January 30, 2020 09:45 am ETEstimated Read Time: 4 Minutes
There are many aspects to, and results of, the spreading legalization of cannabis products. For some, it’s as simple as increased access to cannabis. That’s a great thing for those who depend on cannabis for medical reasons, and it’s good for those who enjoy using cannabis recreationally too.
For others, it’s about livelihood. As cannabis legalization spreads, so does the cannabis job market. People are finding careers in this burgeoning industry throughout the supply chain, as well as in areas like marketing and cannabis education.
And there’s also the matter of cannabis studies. Cannabis has never been approved by the FDA, but legalization allows for more and more studies of cannabis and its effects, and the hope is that these studies will lead us to FDA approval.
Another consequence of legalization is that states are engaging with and refining their cannabis laws in ways they never have. A perfect example of this can be seen in the state of Florida and its dealings with CBD products.
Florida’s History with CBD
At the present time, Florida has legalized cannabis for medical use. But recreational THC has not been legalized in the state of Florida.
That much is simple enough. But when it comes to CBD, things are different. Like THC, CBD is a product of the cannabis plant, but unlike THC, it has no intoxicating properties and will not get users high.
It’s this fact that made CBD difficult for Florida lawmakers to deal with. At the end of the day, most government officials in Florida agreed that CBD products existed in a sort of gray area and that they couldn’t be legislated or regulated.
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At least, that was the case until recently.
Under new Florida law, lawmakers will have the authority to regulate the CBD market and establish a baseline of quality for the products that are sold.
New CBD Regulations
The 2019 legislative session saw the decriminalization of hemp in Florida. Hemp is a primary source of CBD since it contains less than 0.3% THC by definition. Agricultural Commissioner Nikki Fried, who took office in 2018 after running on a platform of CBD industry overhaul, established a set of standards for the sale of CBD products.
The goal of the new regulations, first and foremost, is to ensure that consumers are protected. Fried and her team feel it’s vital to ensure that consumers know what they’re buying and what they’re always getting what they think they’re getting.
Prior to these regulations, there was nothing ensuring that CBD products in Florida contained what they said they did. There was nothing to guarantee that users would experience consistent results from one use to the next. But now, the state’s regulations require sellers to label products accurately. The labels must include how much CBD is in the product and what other additives have been included. Sellers are also prohibited from making false or unverified claims about their products.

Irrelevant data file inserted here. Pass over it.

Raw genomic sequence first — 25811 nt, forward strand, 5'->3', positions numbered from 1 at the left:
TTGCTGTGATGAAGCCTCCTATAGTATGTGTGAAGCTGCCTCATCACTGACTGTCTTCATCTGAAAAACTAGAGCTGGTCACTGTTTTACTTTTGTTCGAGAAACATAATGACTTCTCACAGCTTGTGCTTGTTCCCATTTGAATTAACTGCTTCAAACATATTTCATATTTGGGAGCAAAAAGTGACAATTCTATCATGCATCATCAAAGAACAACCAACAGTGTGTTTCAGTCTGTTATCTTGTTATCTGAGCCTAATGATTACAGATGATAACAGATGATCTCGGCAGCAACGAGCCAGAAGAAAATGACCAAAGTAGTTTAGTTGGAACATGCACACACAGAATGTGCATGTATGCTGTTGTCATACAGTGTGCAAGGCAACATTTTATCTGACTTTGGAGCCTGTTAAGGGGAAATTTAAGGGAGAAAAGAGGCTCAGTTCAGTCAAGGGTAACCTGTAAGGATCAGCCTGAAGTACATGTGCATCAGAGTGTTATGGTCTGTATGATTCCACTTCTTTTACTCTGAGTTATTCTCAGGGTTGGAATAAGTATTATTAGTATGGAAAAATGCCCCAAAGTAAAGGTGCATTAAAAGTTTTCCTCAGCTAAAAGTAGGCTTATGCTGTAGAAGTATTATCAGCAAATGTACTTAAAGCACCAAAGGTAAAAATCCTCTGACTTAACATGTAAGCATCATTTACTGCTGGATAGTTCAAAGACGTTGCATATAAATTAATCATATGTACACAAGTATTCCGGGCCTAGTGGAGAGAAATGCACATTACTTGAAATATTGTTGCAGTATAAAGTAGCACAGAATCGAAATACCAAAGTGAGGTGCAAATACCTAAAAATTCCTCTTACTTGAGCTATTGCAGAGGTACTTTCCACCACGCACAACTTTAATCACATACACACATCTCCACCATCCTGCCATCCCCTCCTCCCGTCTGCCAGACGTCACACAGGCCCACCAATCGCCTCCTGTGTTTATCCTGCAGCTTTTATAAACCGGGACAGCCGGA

Florida takes its new regulations seriously. Inspectors are sent to retail locations to check CBD products and ensure that they are in compliance. Sellers found to be incompliant are given a warning and a short window of time in which to rectify the problem.
The new CBD regulations spell good things for residents of Florida, who can now feel confident that when they buy a CBD product, they know exactly what they’re getting. Accurate labeling and comprehensive oversight are two enormous steps toward making the cannabis industry safer, more transparent, and more accessible for everyone. We hope to see other states following in Florida’s footsteps soon.
Kat Helgeson comes from a ten year career in social media marketing and content creation. She takes pride in her ability to communicate the culture and values of an organization via the written word. Kat is also the author of numerous books for young adults. Her titles have received the Junior Library Guild Award, the Bank Street College of Education Best Books of the Year Distinction, and been featured on the Illinois Reads selection list. Her work has been translated into Dutch and German.
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The statements made regarding cannabis products on this website have not been evaluated by the Food and Drug Administration (FDA). Cannabis is not an FDA-approved substance and is still illegal under federal law. The information provided on this website is intended for educational purposes only and is not intended to diagnose, treat, cure, or prevent any disease. It is not intended as medical advice and should not be considered as a substitute for advice from a healthcare professional. We strongly recommend that you consult with a physician or other qualified healthcare provider before using any cannabis products. The use of any information provided on this website is solely at your own risk.